Yolanda Wang, Contributing Photographer

Satia Hatami ’25, Noor Kareem ’25 and Koosha Maleknia ’26 are stepping into their roles as Yale’s inaugural peer liaisons for Middle Eastern and North African, or MENA, students. 

The new PL program for MENA students is coordinated through the Asian American Cultural Center. The News spoke with the three new AACC-MENA PLs, who will serve until the end of the academic year, about their experiences supporting first years and MENA students’ continued advocacy for a cultural center on campus.

“The whole reason that I applied to be a MENA PL is because I really wish I had a MENA PL my first year, so just the fact that this is happening made me so excited,” Hatami said. “I wasn’t even really considering PL life, but just knowing MENA existed and that there was an opportunity, I knew I had to do it. And it’s been really great, really rewarding.”

The AACC-MENA PL program was first announced on June 21, when Eileen Galvez, dean of La Casa Cultural and the peer liaison program director, sent an email to the student body saying that the AACC would be opening its application process for the AACC-MENA PLs as well as additional PL spots for other cultural centers.

Before the AACC-MENA PL program started this year, there had been just one MENA student serving as an AACC PL for the 2022–23 academic year — Zahra Yarali ’24. She is now a co-head PL at the AACC.

Referring to new renovations and expansions to the MENA Space in the AACC, as well as the growing MENA population at Yale, Galvez wrote in her email that any students “invested in MENA communities” were invited to apply to become an AACC-MENA PL.

For MENA students, Kareem said, the AACC-MENA PL program provides more institutional support and a more permanent, stable support system on campus compared to student-run cultural organizations for MENA students, such as the MENA Students Association. 

“I’ve been a part of the Arab Students Association and MENA [Students Association] at Yale before, but it’s not stable like how a PL is stable,” Kareem said. “As a PL you’re obviously supported by the AACC. You’re supported by Yale, and it’s a paid position. Previously, there were communities available, but it wasn’t sustainable because they’re students and they’re just doing this in their free time. [The PL program] is much more structured.”

On Thursday, Sept. 7, the AACC held its MENA Welcome Mixer in collaboration with the Afro-American Cultural Center, introducing first years to their MENA PLs.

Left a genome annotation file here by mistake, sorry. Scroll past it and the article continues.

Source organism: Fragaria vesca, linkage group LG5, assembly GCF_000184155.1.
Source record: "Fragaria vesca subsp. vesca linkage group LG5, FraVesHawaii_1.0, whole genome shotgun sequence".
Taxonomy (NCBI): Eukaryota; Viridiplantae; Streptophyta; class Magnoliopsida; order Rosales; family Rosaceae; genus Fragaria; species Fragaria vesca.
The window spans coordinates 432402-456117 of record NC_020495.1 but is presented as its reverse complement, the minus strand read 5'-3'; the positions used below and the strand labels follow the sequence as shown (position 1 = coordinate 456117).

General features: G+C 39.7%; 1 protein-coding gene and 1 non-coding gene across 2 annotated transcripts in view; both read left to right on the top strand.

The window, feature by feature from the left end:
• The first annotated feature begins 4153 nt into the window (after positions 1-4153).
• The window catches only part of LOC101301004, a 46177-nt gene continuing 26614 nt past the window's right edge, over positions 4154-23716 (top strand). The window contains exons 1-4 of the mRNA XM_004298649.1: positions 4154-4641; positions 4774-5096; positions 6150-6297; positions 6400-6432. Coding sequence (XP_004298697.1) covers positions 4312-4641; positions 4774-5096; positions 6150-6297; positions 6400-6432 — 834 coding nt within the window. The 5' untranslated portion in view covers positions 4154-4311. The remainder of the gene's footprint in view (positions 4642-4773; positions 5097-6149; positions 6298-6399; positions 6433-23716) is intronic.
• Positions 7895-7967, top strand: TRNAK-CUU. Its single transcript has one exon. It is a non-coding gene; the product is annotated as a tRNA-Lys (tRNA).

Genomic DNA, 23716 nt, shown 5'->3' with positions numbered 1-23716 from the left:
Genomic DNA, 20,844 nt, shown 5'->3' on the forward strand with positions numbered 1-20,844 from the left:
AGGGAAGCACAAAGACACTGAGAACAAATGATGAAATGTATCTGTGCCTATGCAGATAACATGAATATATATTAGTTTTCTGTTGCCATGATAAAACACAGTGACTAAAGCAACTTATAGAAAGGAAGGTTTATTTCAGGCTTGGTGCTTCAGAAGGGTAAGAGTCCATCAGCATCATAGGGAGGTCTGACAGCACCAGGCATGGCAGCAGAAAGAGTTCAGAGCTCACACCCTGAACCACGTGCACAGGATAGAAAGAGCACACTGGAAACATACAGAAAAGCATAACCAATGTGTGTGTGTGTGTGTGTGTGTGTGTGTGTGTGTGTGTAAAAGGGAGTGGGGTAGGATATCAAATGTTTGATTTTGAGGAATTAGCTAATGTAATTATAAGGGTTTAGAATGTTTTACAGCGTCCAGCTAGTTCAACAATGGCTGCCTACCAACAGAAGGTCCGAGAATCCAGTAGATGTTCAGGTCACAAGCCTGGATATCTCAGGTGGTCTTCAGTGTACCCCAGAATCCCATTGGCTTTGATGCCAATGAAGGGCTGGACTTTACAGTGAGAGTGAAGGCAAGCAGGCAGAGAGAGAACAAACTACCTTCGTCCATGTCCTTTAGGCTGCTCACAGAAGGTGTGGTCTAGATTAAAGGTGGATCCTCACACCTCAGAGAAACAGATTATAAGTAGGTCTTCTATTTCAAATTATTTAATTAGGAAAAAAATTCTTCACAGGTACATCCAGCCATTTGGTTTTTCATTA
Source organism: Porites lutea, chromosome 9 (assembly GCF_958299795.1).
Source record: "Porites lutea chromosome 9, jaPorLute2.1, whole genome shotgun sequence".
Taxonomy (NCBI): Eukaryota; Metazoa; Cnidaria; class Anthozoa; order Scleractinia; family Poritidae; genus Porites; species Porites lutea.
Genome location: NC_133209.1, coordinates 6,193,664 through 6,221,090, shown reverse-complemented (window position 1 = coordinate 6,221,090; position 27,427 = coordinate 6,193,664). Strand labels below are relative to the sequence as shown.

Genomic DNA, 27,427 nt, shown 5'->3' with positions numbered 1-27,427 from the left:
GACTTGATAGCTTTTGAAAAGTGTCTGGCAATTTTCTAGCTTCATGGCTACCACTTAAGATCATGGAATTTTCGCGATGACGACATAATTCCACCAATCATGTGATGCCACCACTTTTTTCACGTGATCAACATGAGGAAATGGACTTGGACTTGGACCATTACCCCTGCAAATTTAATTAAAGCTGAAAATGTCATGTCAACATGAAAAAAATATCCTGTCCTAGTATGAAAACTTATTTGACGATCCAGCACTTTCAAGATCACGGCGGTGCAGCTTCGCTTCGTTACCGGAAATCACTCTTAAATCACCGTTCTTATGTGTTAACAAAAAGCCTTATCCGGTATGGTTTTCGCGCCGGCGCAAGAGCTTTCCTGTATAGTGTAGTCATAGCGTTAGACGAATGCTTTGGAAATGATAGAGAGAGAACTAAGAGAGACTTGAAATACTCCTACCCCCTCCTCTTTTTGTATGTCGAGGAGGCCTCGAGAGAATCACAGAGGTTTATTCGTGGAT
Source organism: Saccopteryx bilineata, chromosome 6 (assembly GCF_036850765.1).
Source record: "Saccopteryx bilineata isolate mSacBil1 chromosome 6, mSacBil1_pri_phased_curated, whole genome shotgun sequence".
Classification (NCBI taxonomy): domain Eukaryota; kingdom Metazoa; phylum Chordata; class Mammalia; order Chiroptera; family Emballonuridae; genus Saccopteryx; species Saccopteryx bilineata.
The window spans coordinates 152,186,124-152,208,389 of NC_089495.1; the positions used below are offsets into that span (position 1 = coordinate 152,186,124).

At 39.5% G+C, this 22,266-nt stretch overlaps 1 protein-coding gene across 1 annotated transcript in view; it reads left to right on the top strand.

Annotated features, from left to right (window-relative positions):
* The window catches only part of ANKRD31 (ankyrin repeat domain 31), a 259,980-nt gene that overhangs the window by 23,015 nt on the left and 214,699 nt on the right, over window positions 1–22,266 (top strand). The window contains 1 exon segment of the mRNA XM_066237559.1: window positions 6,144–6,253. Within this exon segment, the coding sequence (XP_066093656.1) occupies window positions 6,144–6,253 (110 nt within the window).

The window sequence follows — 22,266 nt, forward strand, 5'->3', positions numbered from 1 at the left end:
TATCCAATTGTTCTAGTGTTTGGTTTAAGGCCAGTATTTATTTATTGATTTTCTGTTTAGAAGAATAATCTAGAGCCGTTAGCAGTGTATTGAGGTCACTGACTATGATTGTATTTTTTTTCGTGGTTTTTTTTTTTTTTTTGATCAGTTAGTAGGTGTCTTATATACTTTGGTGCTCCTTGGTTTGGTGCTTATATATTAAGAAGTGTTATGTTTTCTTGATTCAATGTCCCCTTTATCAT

As the PLs step into their roles for the year, they told the News that their role is a “tangible” step toward more MENA recognition, but they are still advocating for a dedicated cultural center.

“If you look at the history of the groups that have had cultural centers, they have typically been groups that were somehow marginalized in American society at the time,” Dean of Yale College Pericles Lewis said. “They’ve been centered around student interests and over time, and they developed into more formal University organizations with staff. Part of it is also having enough students who are interested in and want to participate, and enough people who have that background in the student body to make it work.”

Challenge of finding MENA PLees

MENA students do not have a formal classification at the University, making it difficult for the AACC-MENA PLs to identify MENA students as potential PLees.

Official identification, including the questionnaire on the Common Application platform, does not offer an option for Middle Eastern and North African students, so there is no administrative record of who identifies as MENA.

Because the U.S. Census does not recognize MENA as a unique racial group, the University’s admissions office and Student Information Services do not recognize it either, according to Dean of Undergraduate Admissions Jeremiah Quinlan. The only racial options for students to select are “white,” “Black,” “American Indian or Alaska Native,” “Asian” and “Native Hawaiian or other Pacific Islander.” 

“There is no way on any Yale form to indicate that we are MENA-identifying,” Hatami said. “We usually have to put that we’re white, but obviously most of us don’t identify as being white. We have to go through a lot of different people to get our message to all the first years.”

Because there is no formal way of identifying MENA students, the PLs do not have an official way of finding their potential PLees, unlike other cultural centers PLs, who receive a list of their first years. 

As an AACC PL, Yarali not only advocated for the AACC-MENA PL program but has also been involved in establishing these avenues of communication with MENA first years.